Pension assets have grown multiple times faster than the economy

Contrary to most assumptions, Illinois’ pension assets – buoyed by taxpayer contributions – have grown rapidly over the past three decades. Just like pension benefits, assets have grown far faster than any major measure of the state’s economy.

The state’s pension assets have grown 7.2 percent annually since 1987, increasing from just $11 billion in 1987 to nearly $82 billion today.

The largest three of the state’s five pension systems have, on average, experienced asset growth of 7 percent or more since 1987.

TRS, which makes up more than half of the state’s asset total, experienced the largest increase. On average, teachers’ assets grew 7.3 percent annually, or 675 percent in total between 1987 and 2016.

That asset growth has been far greater compared to any major measure of the state’s economy.

Over the past three decades, pension assets have grown by over 644 percent.

In contrast, state general revenues grew just 176 percent, state median household incomes grew 127 percent and inflation only grew 111 percent.

The only thing that’s grown more rapidly than pension assets has been the pension benefits the state promised to workers.

Another way to measure the growth of pension assets is to compare them to the state’s financial resources. Over time, pension assets have grown as a percentage of the state’s revenues despite the worsening of the pension crisis.

In 1987, total pension assets equaled the state’s general fund revenues. By 2016, assets had grown to be 2.7 times the size of revenues.

In sum, Illinois’ pension asset growth has been stellar relative to its economy. Unfortunately, pension benefits have been growing even faster.

Illinois had the seventh-highest pension asset growth in the nation

If Illinois’ pension crisis was due to a lack of money, one would expect Illinois’ pension assets to have grown poorly when compared to other states. But state-by-state pension data collected by Pew Charitable Trusts shows that’s not the case.

Illinois’ pension assets grew 5.9 percent a year between 2003 and 2015, the seventh-fastest in the nation. The 50-state average was a much lower 3.7 percent.

Illinois’ rapid asset growth has also outpaced all of its neighbors.

Iowa’s assets grew 4.8 percent annually between 2003 and 2015, Indiana’s grew 4.4 percent and Michigan’s grew just 0.6 percent.

Kentucky, another state suffering from a massive pension crisis, saw its assets grow a scant 0.1 percent annually since 2003.

Illinois’ asset growth was also unmatched by the other highly populated states in the nation.

Of the top 10 biggest states, California’s asset growth was the closest to Illinois at 5.2 percent. New York’s grew 4.9 percent. Texas, just 2.9 percent.

Several of Illinois’ peer states had terrible returns over the 12-year period.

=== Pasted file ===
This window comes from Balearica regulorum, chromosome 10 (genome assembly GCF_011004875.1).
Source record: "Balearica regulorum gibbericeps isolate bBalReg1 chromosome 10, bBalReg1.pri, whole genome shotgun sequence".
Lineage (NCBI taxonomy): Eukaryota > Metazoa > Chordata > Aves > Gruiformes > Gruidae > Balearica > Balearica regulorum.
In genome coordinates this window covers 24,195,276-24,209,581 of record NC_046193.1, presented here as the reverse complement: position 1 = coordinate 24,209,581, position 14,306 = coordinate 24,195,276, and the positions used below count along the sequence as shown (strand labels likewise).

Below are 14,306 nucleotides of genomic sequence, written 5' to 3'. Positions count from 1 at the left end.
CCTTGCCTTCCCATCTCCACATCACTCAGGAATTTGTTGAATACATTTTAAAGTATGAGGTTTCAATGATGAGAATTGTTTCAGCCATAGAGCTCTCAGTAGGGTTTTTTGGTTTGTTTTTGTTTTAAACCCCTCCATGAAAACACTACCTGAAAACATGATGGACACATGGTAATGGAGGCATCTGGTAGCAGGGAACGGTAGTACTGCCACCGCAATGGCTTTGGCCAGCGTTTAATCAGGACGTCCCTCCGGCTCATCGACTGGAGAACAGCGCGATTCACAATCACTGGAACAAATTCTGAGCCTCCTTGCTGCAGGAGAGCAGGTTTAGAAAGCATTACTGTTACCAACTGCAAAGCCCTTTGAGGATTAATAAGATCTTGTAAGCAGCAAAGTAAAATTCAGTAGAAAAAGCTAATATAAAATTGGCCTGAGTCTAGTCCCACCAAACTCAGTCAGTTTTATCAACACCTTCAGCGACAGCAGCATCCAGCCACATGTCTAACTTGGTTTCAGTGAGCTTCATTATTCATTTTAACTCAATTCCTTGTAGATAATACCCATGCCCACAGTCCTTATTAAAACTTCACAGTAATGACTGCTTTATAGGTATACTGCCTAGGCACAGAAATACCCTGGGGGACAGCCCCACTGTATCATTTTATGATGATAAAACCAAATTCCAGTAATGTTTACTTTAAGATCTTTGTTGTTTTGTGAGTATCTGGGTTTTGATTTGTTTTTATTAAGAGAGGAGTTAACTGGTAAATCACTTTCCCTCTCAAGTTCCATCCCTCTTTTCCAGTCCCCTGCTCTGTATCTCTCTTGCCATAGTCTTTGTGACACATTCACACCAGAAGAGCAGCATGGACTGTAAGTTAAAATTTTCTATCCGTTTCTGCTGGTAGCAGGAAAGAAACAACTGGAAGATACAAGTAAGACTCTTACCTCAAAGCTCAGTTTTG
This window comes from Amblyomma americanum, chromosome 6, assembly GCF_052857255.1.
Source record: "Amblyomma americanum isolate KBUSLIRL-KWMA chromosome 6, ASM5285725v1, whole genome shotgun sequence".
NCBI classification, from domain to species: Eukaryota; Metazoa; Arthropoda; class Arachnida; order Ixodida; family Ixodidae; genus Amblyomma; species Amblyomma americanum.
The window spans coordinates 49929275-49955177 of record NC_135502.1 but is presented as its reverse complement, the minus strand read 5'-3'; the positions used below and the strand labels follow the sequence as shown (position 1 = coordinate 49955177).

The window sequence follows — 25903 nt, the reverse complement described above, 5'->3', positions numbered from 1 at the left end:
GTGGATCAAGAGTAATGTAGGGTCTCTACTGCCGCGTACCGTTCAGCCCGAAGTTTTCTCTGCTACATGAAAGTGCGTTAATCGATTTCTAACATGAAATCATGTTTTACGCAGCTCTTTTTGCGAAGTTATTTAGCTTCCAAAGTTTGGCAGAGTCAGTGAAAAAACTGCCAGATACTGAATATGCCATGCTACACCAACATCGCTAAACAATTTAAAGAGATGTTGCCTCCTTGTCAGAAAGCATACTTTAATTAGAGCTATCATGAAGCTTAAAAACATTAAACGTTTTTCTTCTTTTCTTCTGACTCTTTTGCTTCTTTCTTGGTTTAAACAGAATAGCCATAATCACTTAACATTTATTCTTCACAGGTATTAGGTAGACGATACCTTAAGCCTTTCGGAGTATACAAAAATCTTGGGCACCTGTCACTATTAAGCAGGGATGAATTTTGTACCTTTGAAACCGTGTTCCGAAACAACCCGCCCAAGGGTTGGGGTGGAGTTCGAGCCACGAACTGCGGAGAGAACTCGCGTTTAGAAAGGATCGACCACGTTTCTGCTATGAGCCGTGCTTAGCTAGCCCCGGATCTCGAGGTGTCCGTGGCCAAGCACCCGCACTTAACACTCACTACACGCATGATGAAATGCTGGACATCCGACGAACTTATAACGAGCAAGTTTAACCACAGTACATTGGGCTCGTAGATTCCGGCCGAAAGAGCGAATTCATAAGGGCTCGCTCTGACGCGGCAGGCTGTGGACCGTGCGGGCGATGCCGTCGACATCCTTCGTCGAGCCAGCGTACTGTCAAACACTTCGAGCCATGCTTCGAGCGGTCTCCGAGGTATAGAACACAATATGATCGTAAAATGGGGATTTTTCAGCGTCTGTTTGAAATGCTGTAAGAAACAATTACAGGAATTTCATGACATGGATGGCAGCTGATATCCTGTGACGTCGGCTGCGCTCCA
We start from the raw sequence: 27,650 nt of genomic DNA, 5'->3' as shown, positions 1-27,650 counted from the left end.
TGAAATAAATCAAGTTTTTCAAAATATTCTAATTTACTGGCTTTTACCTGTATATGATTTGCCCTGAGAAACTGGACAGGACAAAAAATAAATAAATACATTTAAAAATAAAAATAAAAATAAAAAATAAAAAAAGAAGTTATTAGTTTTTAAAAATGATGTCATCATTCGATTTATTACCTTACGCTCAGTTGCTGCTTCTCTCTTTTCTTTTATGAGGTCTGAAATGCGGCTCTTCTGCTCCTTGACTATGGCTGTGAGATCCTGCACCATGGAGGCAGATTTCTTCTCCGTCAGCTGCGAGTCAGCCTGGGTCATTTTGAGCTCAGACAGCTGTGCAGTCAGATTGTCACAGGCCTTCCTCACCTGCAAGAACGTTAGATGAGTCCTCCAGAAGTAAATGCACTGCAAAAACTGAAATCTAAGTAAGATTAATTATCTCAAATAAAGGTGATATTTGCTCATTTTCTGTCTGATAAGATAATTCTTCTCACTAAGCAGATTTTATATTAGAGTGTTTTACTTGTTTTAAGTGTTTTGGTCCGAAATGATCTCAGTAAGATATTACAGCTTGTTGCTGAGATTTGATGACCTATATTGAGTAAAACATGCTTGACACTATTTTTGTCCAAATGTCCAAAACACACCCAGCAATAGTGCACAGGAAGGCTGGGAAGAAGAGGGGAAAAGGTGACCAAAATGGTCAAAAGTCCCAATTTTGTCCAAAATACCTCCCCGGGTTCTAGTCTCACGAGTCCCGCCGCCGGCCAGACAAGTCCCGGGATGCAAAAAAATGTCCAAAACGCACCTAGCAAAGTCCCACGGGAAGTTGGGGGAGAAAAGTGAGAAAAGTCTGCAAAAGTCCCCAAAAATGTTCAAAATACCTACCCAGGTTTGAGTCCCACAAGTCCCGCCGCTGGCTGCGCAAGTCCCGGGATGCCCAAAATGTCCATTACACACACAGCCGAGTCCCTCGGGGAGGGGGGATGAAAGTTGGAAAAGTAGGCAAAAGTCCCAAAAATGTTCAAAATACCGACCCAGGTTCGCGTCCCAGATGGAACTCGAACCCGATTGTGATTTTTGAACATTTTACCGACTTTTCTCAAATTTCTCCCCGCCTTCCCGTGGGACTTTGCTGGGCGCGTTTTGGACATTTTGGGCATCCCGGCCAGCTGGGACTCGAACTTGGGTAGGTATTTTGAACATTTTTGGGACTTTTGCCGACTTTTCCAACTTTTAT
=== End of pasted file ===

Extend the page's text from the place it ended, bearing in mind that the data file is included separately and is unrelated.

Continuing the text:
Michigan and Kentucky’s assets didn’t even grow one percent a year. And Pennsylvania actually experienced negative asset growth.

Illinois’ pension assets experienced even faster growth in the years before Pew’s analysis. Between 1987 and 2003, assets grew 9 percent annually.

That remarkably fast growth was only outpaced by benefits, which grew at an uncontrollable 10.1 percent a year in the same period.

Clearly, the real problem is that Illinois’ pension assets simply haven’t been able to keep pace with state’s overwhelming pension benefit growth.

Taxpayers have paid more than their fair share into pensions

Illinois’ high pension asset growth has been largely paid for by taxpayer contributions into the pension plans.

Most notable is the amount of funding put in by taxpayers since the implementation of the 1996 Edgar ramp – the pension funding plan introduced by Gov. Jim Edgar.

The original ramp called for taxpayers to pay $52 billion into the pension systems from 1996 through 2017.

But taxpayers have ended up contributing far more than that. Between 1996 and 2017, taxpayers put $75 billion into the pension funds, or $24 billion more than the original ramp called for. In 2017 alone, taxpayers will contribute nearly $4 billion more than the ramp required.

It’s those taxpayer contributions, in particular those from 2003 onward, that helped pension assets grow 5.9 percent a year during the 2003-2015 period – the seventh-fastest growth in the nation.

However, that growth in assets has come at a cost. Illinois’ contributions to the pension funds have become so large that they now consume more than a quarter of the state’s annual budget. That’s left less funding available for other vital programs and social services.

Illinois wouldn’t have a crisis today if benefits had grown at a more reasonable pace